On 11 February 2019 I set myself the challenging of reading 1001 Songs You Must Hear Before You Die by Robert Dimery (ed.) and following the book’s advice to the letter. I’ve previously read 1001 Films… and started 1001 Albums… but felt 1001 Songs… would be a sensible place to start for what I have in mind here.
My challenge is to read about one song per day and listen to it (YouTube and Spotify, I need you tonight!) before sharing my own thoughts. Some songs I will love, others I’ll hate, and I’m sure there will be those that leave me perplexed but listen to them I shall.
I’ll also try, and most likely fail, to pinpoint the best song from the 1001 on offer but I’m nothing if not foolhardy. Instead of one song, I’m predicting I’ll have about 100 favourites by the end and may have to resort to a Top 10 so far to maintain any semblance of sanity.
So long as I post everyday (including Christmas) then this challenge should come to an end on Wednesday 8 November 2021. Staying with the Barney Stinson theme I am hoping that the whole experience will prove to be…
Candi Staton – Young Hearts Run Free (1976)
We’re continuing in the US, dear reader, leaving behind New York and making our way across the states and down to Alabama. We’re checking back in with Candi Staton who appeared back in 1969 with I’m Just a Prisoner (of Your Good Lovin’). Now in the 1970s Staton’s music is taking a change of direction. We pick up Staton’s story in 1976 when she has a conversation with producer, David Crawford, about one of her past relationships. From that discussion, Crawford penned Young Hearts Run Free.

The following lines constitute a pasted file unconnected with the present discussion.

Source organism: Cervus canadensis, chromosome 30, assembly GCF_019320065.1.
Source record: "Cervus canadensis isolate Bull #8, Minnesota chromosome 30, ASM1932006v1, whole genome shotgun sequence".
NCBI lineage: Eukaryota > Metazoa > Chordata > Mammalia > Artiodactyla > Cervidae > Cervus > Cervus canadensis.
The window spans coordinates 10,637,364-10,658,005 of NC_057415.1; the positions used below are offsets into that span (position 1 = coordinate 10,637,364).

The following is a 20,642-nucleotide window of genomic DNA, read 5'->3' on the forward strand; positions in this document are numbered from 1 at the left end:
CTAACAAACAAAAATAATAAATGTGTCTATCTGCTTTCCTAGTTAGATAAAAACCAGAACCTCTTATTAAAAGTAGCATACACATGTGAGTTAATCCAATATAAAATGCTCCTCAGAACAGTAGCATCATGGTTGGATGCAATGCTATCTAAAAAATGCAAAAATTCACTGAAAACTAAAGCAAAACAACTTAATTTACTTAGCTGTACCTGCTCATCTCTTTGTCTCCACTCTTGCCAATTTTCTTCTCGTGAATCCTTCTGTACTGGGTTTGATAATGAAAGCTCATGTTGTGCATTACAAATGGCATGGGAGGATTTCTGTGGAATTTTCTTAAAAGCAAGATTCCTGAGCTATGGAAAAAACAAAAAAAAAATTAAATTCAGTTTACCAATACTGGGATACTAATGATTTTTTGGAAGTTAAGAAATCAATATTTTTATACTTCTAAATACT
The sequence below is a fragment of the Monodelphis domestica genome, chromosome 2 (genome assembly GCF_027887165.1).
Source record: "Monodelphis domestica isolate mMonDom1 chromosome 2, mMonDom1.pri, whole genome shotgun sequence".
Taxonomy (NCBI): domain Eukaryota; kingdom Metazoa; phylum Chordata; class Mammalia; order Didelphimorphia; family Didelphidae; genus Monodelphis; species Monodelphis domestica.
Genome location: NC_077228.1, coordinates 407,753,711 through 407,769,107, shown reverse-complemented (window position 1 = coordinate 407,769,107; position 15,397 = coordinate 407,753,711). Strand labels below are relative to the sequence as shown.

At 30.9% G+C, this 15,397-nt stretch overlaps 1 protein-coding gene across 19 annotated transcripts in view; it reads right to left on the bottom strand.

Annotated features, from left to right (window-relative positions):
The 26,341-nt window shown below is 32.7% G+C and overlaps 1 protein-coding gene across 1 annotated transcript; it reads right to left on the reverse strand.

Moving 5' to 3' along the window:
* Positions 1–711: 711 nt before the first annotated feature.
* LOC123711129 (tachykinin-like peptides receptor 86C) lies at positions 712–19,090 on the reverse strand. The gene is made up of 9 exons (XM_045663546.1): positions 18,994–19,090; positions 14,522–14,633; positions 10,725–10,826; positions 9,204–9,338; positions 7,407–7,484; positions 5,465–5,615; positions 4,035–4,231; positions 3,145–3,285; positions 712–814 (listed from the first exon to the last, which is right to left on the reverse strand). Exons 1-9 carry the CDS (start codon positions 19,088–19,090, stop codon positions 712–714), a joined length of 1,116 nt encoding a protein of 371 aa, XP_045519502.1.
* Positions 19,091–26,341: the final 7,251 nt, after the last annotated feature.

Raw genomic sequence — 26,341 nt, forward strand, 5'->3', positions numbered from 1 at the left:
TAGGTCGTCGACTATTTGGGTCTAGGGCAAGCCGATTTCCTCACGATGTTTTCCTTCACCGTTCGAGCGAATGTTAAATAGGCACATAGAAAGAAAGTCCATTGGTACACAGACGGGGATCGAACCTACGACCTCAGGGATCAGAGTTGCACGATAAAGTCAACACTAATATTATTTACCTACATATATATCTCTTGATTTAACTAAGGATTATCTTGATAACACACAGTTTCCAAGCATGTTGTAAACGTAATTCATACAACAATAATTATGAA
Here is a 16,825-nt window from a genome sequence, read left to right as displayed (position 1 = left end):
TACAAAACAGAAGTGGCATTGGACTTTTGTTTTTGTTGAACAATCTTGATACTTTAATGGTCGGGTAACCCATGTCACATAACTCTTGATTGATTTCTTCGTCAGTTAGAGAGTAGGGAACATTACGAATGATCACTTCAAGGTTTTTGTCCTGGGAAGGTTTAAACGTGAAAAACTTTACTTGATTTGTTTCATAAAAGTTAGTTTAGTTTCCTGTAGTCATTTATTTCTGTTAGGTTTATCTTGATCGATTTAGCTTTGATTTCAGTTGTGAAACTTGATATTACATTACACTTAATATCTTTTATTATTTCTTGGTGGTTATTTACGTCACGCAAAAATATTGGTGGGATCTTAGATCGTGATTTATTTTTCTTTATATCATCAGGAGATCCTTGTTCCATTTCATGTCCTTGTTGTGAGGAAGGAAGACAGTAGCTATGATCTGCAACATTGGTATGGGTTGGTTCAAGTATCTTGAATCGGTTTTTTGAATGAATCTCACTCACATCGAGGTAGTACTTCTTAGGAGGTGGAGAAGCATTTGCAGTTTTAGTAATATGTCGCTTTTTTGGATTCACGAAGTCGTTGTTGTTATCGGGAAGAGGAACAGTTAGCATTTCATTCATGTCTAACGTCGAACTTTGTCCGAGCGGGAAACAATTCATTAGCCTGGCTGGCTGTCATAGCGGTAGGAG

An upbeat sounding disco song, one to make hundreds rush to the dance floor, Young Hearts Run Free is not a remotely happy song at all. The relationship Staton discussed with Crawford was an abusive one and that theme comes into the song here. The narrator laments the man she is with but not the children they have had. While she is home, the dutiful housewife and mother, he is out seeing other women and clearly has no love or respect for her. Staton’s narrator longs for something better, to be free, to be independent but she knows that will never happen. She sounds resigned to her fate but she won’t go quietly. Instead, the narrator looks to empower her children and indeed all young women to be strong and not to end up as the narrator has. If the man they are with is no good, then it’s time to be rid of him, look after no.1 and don’t feel any shame in doing so.
I don’t recall when I first heard Young Hearts Run Free but I do distinctly remember it being used memorably in Baz Luhrmann’s 1996 modern adaptation of Romeo and Juliet, where Romeo and friends gatecrash the house party at the Capulet mansion and Mercutio dons some very fancy attire. Hearing the song then and since, I also thought this was an upbeat and happy number but it is overwhelmed with sadness and tragedy. The good news is that Staton’s own career was one that thrived with this song being one of her biggest hits. Now 80 years old, she released her 30th album in 2018. Sounds like older hearts also run free.
Favourite songs so far:
The Animals – House of the Rising Sun (1964)
Simon & Garfunkel – The Sounds of Silence (1965)
The Doors – The End (1967)
The Beatles – A Day in the Life (1967)
David Bowie – Life on Mars? (1971)
Rod Stewart – Maggie May (1971)
Sparks – This Town Ain’t Big Enough for the Both of Us (1974)
Queen – Bohemian Rhapsody (1975)
Pink Floyd – Wish You Were Here (1975)
Bruce Springsteen – Born to Run (1975)